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Vic Carucci’s Take Five: Hoyer had his moments, but Bills got ‘W’

Here are how my five takes before the Buffalo Bills’ 30-21 victory against the Houston Texans on Sunday worked out:

1. Make this game all about not allowing Brian Hoyer to be anything more than pedestrian. A semi-check here. Hoyer threw for three touchdown passes and made other big plays in completing 26 of 43 passes for 293 yards. He also did a good job of avoiding pressure and crucial mistakes. The one interception he threw came on a Hail Mary pass that ended the game. Still, Hoyer had multiple opportunities to lead the Texans to victory when the Bills’ offense was stalling in the late stages of the game. Buffalo’s defense clamped down on him on third down and his throws were usually just a tad late.

The Bills fully understood they could not allow Hoyer, whom the Cleveland Browns yanked for Johnny Manziel in their loss at The Ralph last season, to beat them. And if it’s fair to say that Hoyer didn’t cost the Texans the game, he also didn’t win it for them, which is what a quarterback must do in a game as tight as this one was. It’s also fair to say that Hoyer was the primary reason the Texans were able to tie the game at 21-21 in the fourth quarter before the Bills pulled away at the end.

2. Tyrod Taylor has to step up in ways that he has shown only occasionally this season. Check. You can’t step up a whole lot more convincingly than throwing for three touchdowns and running for another. Boobie Dixon had it right when he said of Taylor, “He’s the man, Tyrod’s the MVP.” Although he had two near pick-sixes, Taylor was every bit as efficient as he needed to be in such a close game. He completed 11 of 21 passes for 211 yards, with no turnovers, for a passer rating of 127.2. He also ran seven times for 28 yards, including his 9-yard score, and did a good job of avoiding pressure from J.J. Watt and the rest of the Texans’ strong defensive front.

Taylor was sacked only once, but he was hit six times and was frequently forced to move in the pocket. Yet, he never allowed himself to become rattled into serious mistakes.

He also smartly picked on rookie cornerback Kevin Johnson with great success. The Bills’ only true hope for reaching the postseason is Taylor having the sort of complete game that he had Sunday from start to finish. The Bills have a strong enough running game that he doesn’t have to carry the entire offense on his passing arm, but he does need to provide the difference-making throws he delivered against Houston.

3. Figure out ways to prevent J.J. Watt from taking over the game. Check-plus. The Bills did a remarkable job of keeping the Texans’ defensive lineman from wreaking the sort of havoc he did when the teams played last season at Houston and he had a decisive pick-six on an attempted screen pass by EJ Manuel. By Watt’s standards, Sunday’s was an atrocious performance. He wasn’t credited with a sack, although he had one that was wiped out by offsetting penalties, and he had no hits. Watt’s stat line showed two tackles and two assists. Not the sort of day one expected from a candidate for league MVP and for a third NFL Defensive Player of the Year award.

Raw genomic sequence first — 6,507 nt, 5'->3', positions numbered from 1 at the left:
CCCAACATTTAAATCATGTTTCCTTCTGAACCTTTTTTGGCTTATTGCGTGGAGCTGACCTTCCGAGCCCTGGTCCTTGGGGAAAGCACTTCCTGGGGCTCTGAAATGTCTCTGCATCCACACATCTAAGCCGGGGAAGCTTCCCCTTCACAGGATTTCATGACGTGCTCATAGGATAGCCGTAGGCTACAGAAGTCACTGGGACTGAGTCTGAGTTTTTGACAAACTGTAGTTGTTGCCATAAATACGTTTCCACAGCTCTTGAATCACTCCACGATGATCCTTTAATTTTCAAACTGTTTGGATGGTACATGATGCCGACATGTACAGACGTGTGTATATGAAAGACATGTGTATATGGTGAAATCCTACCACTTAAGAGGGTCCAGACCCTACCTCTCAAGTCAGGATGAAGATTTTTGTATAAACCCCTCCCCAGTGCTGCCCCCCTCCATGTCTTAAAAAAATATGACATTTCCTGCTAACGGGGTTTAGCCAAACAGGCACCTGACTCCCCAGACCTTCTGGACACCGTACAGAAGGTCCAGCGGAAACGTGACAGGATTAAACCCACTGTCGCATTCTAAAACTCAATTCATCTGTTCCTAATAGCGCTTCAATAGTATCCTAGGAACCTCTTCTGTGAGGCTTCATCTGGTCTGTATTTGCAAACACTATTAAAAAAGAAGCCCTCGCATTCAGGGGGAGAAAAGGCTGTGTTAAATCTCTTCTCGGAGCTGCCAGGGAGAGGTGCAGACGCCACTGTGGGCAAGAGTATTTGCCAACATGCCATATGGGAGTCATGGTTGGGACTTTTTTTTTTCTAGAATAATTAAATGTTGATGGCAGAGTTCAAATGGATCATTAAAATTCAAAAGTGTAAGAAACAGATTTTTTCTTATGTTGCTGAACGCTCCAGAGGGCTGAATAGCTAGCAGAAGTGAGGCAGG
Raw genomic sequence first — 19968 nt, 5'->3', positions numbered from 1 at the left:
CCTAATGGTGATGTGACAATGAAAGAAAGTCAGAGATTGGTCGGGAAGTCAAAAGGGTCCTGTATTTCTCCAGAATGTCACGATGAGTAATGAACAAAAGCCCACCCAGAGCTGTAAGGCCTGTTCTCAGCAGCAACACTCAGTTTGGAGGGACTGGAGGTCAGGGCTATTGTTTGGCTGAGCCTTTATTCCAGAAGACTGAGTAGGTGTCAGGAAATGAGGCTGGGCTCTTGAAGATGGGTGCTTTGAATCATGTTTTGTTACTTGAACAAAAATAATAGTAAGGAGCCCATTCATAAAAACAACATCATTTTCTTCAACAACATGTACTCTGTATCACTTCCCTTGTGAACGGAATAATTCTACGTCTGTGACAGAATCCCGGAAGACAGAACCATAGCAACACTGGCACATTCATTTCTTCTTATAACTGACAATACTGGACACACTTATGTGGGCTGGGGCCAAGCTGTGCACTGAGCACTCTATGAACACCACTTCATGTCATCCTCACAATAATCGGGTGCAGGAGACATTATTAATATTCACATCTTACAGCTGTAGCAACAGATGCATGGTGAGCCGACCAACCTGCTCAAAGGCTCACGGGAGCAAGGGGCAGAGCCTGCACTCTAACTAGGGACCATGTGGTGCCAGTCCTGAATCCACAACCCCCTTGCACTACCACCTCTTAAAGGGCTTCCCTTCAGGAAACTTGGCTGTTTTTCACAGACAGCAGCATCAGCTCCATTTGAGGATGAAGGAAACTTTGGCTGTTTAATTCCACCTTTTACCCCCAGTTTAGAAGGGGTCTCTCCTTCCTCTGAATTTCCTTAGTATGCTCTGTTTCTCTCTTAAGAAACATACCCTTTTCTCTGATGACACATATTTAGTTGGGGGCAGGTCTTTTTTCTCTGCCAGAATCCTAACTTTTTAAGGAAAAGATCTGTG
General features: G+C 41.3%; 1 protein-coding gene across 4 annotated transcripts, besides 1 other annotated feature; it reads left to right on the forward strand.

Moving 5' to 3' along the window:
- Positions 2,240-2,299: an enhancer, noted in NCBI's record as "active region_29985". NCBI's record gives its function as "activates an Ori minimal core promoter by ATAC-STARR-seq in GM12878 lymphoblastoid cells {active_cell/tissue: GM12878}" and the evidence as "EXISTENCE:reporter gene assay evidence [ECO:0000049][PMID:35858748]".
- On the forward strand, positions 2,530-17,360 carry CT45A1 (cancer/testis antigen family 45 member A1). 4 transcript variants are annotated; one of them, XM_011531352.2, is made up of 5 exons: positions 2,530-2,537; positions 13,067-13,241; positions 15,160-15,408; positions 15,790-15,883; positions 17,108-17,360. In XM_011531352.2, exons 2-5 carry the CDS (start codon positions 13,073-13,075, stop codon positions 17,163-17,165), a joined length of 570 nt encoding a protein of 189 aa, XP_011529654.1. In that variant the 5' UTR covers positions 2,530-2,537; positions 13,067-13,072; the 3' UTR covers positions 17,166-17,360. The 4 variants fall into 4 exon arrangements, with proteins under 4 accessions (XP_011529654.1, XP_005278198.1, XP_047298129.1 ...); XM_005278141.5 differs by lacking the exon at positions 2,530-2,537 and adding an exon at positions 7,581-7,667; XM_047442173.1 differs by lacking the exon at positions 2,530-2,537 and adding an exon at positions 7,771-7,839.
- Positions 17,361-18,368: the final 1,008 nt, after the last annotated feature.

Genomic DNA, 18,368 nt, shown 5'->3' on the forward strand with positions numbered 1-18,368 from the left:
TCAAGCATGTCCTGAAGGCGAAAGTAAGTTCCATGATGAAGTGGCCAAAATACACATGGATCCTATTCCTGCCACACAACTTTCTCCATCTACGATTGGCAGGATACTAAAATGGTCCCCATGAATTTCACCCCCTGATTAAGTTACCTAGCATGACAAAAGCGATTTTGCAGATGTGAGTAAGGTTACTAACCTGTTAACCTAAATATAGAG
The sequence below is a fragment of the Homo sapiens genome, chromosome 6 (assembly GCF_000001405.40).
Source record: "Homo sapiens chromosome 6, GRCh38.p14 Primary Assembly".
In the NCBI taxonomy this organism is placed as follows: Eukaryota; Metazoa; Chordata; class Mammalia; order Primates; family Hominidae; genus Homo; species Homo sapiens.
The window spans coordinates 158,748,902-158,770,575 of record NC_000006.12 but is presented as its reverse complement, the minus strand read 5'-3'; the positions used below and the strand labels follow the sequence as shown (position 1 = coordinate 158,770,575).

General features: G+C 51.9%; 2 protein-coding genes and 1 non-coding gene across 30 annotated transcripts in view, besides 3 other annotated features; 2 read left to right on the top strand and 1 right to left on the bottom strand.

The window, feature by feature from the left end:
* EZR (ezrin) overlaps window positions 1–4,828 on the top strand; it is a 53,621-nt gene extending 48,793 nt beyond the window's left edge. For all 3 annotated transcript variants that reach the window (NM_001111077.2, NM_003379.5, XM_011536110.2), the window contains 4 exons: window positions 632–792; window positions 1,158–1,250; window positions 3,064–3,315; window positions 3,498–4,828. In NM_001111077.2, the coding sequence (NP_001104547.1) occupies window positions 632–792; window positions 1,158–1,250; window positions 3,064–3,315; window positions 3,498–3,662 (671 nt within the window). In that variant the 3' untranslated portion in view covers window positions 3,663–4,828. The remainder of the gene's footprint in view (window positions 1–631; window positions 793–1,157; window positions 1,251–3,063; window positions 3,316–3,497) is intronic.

But the Bills made good on their vow to have an effective plan ready to deal with him. Offensive coordinator Greg Roman and offensive line coach Aaron Kromer put together a scheme that involved two and sometimes three blockers preventing Watt from having much freedom to operate. In addition, the Bills were successful running the ball away from him and the overall productiveness of their ground game (which averaged 5.2 yards per carry) helped minimize the need to frequently throw. And that, too, helped minimize Watt’s impact.

4. Don’t let DeAndre Hopkins have a Watt-like game on offense. Check. He did catch five passes for 88 yards and a touchdown, but he did not have anything close to a dominant game. Hopkins was limited to a single catch for 6 yards in the first half. He entered the game with an NFL-leading 142 targets, but the Texans wound up targeting him nine times (which was their third-highest total for the game) and only three were in the first half.

The Bills’ coverage of Hopkins and the Texans’ other receivers was impressive considering that cornerback Stephon Gilmore left the game early with a shoulder injury. Give credit to safety Bacarri Rambo in particular for holding up well in coverage and making a massive hit to break up a pass to Cecil Shorts III late in the game.

5. LeSean McCoy warms up for his Philadelphia homecoming with a monster game. Check-plus. He ran for 112 yards for the third time in his last four games. McCoy carried 21 times for an average of 5.3 yards per carry. He left the game briefly in the second half to be checked for a concussion, but returned in time to produce one of the biggest plays of the game when he ran for 32 yards just before the two-minute warning to help set up Taylor’s 40-yard touchdown strike to a wide-open Charles Clay. It actually looks as if McCoy is gaining quickness with each game. His cutting-on-a-dime ability is very much intact, and he used it to his advantage to avoid the pursuit of the Texans’ highly talented defensive front. It was also impressive that McCoy managed to be as effective as he was without the one-two punch the Bills have with rookie running back Karlos Williams, who missed the game with a shoulder injury.